Rice is not, as most readers know, simply rice. Good sake is made from proper sake rice, and cheaper sake is made from much less expensive rice. In fact, most run-of-the-mill sake is made with rice bought from the local agricultural co-op, and often the purchaser knows nothing about it other than it came from within that prefecture.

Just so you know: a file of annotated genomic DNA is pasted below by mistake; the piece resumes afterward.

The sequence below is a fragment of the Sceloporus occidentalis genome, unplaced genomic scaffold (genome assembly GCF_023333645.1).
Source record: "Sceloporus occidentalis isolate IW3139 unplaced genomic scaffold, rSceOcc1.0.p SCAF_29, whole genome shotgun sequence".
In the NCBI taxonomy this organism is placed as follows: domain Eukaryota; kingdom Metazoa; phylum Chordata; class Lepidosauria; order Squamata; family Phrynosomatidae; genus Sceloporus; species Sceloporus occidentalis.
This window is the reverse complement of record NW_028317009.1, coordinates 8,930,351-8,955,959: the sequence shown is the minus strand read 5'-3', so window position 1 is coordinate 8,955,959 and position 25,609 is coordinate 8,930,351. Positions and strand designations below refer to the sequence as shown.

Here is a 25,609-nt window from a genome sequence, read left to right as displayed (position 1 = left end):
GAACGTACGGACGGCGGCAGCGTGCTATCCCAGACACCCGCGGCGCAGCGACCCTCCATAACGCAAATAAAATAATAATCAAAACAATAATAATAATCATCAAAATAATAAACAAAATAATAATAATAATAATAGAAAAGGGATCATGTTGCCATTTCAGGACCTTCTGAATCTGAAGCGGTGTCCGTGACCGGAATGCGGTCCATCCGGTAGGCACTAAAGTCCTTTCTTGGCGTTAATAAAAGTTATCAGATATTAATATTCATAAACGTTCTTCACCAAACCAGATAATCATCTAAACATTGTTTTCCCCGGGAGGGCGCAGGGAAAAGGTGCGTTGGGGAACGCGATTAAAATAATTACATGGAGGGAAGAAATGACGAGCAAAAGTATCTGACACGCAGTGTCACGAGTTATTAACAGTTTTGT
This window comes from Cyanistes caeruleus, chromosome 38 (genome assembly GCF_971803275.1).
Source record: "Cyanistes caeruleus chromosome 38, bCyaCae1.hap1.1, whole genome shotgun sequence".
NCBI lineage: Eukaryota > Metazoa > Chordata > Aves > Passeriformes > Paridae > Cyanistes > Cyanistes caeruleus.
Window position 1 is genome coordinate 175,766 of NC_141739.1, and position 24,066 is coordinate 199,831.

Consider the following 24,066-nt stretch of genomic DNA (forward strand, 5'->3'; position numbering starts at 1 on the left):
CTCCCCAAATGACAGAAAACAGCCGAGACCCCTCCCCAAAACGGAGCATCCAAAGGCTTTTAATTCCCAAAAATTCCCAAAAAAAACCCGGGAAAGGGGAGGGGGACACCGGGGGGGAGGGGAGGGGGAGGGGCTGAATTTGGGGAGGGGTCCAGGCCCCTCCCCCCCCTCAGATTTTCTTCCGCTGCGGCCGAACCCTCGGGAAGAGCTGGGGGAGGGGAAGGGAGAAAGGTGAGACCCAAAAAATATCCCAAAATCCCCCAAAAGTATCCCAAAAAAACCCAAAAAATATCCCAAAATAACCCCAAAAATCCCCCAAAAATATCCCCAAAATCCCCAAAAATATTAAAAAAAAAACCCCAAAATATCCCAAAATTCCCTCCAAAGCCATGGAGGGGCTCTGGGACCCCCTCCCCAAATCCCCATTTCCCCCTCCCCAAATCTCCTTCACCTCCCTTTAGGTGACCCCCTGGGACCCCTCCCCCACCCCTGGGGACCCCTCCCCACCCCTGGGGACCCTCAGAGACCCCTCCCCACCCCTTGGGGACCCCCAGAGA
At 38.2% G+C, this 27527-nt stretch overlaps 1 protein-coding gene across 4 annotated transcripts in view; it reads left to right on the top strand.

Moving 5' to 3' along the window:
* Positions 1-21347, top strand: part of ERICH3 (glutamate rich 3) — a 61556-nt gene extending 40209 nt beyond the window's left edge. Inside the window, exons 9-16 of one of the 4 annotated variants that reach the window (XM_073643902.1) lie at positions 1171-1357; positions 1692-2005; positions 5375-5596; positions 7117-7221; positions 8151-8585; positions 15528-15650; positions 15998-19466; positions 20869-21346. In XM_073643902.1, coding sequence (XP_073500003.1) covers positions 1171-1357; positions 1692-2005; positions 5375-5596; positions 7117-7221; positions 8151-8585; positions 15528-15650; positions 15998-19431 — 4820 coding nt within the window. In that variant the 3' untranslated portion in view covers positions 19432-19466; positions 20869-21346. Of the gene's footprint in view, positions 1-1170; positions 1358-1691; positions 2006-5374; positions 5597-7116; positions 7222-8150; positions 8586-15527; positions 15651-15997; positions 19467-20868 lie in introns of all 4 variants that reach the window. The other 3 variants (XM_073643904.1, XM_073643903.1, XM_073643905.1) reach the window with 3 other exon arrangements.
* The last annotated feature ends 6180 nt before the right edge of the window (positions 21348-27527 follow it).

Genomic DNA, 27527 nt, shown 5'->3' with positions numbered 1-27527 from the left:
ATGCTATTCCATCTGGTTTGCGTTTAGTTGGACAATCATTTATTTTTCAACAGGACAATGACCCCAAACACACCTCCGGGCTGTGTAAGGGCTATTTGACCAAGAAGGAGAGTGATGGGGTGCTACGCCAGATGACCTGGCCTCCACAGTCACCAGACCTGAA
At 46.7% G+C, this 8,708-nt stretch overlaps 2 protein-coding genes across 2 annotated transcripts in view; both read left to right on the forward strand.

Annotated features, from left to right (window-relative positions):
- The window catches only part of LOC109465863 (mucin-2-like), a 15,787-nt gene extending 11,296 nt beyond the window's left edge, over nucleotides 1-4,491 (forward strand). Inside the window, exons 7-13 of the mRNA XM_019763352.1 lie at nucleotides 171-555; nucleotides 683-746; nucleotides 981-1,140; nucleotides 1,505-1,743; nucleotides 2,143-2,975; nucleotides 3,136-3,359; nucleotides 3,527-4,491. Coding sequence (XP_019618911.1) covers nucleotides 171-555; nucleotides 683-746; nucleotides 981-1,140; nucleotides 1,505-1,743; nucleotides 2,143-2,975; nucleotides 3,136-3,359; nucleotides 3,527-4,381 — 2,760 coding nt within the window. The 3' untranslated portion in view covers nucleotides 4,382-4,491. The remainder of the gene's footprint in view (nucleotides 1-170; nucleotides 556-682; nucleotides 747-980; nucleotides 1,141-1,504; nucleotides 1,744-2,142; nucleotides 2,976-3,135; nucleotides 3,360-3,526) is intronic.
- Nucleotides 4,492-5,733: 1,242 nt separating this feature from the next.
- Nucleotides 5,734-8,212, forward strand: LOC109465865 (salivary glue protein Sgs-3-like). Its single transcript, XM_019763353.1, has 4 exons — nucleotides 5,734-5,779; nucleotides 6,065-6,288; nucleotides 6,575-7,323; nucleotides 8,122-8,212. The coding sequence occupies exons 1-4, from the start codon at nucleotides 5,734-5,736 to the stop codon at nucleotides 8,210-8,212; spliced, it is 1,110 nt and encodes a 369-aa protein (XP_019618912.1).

Among the 50 or so types of officially designated sakamai (sake rice), there are many differences that make each type more (or less) suited to sake brewing: size, starch content and the hardness of the grain are but a few of those considerations.

And even within one sakamai type, there are greater and lesser manifestations. Let's look at some of these differences, as well as how they are measured and conveyed.